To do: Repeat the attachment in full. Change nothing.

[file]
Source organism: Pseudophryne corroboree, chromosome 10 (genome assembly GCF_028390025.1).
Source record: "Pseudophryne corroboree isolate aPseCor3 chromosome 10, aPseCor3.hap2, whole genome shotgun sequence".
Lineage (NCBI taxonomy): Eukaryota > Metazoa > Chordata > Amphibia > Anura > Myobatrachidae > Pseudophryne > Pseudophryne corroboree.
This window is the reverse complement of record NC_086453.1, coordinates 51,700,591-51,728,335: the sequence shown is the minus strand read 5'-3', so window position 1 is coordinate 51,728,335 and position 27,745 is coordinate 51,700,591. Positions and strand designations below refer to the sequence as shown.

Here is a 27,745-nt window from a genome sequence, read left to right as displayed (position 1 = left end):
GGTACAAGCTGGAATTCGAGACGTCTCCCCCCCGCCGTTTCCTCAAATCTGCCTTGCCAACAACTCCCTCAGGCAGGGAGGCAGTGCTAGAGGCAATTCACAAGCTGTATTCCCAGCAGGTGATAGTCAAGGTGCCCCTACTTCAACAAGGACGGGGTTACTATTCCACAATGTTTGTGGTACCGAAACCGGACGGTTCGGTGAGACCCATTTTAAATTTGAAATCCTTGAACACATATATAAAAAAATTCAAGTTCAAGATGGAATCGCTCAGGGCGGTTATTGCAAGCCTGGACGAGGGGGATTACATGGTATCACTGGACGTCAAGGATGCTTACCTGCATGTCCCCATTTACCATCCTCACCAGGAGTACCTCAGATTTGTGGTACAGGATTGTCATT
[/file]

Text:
Source organism: Pseudophryne corroboree, chromosome 10 (genome assembly GCF_028390025.1).
Source record: "Pseudophryne corroboree isolate aPseCor3 chromosome 10, aPseCor3.hap2, whole genome shotgun sequence".
Lineage (NCBI taxonomy): Eukaryota > Metazoa > Chordata > Amphibia > Anura > Myobatrachidae > Pseudophryne > Pseudophryne corroboree.
This window is the reverse complement of record NC_086453.1, coordinates 51,700,591-51,728,335: the sequence shown is the minus strand read 5'-3', so window position 1 is coordinate 51,728,335 and position 27,745 is coordinate 51,700,591. Positions and strand designations below refer to the sequence as shown.

Here is a 27,745-nt window from a genome sequence, read left to right as displayed (position 1 = left end):
GGTACAAGCTGGAATTCGAGACGTCTCCCCCCCGCCGTTTCCTCAAATCTGCCTTGCCAACAACTCCCTCAGGCAGGGAGGCAGTGCTAGAGGCAATTCACAAGCTGTATTCCCAGCAGGTGATAGTCAAGGTGCCCCTACTTCAACAAGGACGGGGTTACTATTCCACAATGTTTGTGGTACCGAAACCGGACGGTTCGGTGAGACCCATTTTAAATTTGAAATCCTTGAACACATATATAAAAAAATTCAAGTTCAAGATGGAATCGCTCAGGGCGGTTATTGCAAGCCTGGACGAGGGGGATTACATGGTATCACTGGACGTCAAGGATGCTTACCTGCATGTCCCCATTTACCATCCTCACCAGGAGTACCTCAGATTTGTGGTACAGGATTGTCATT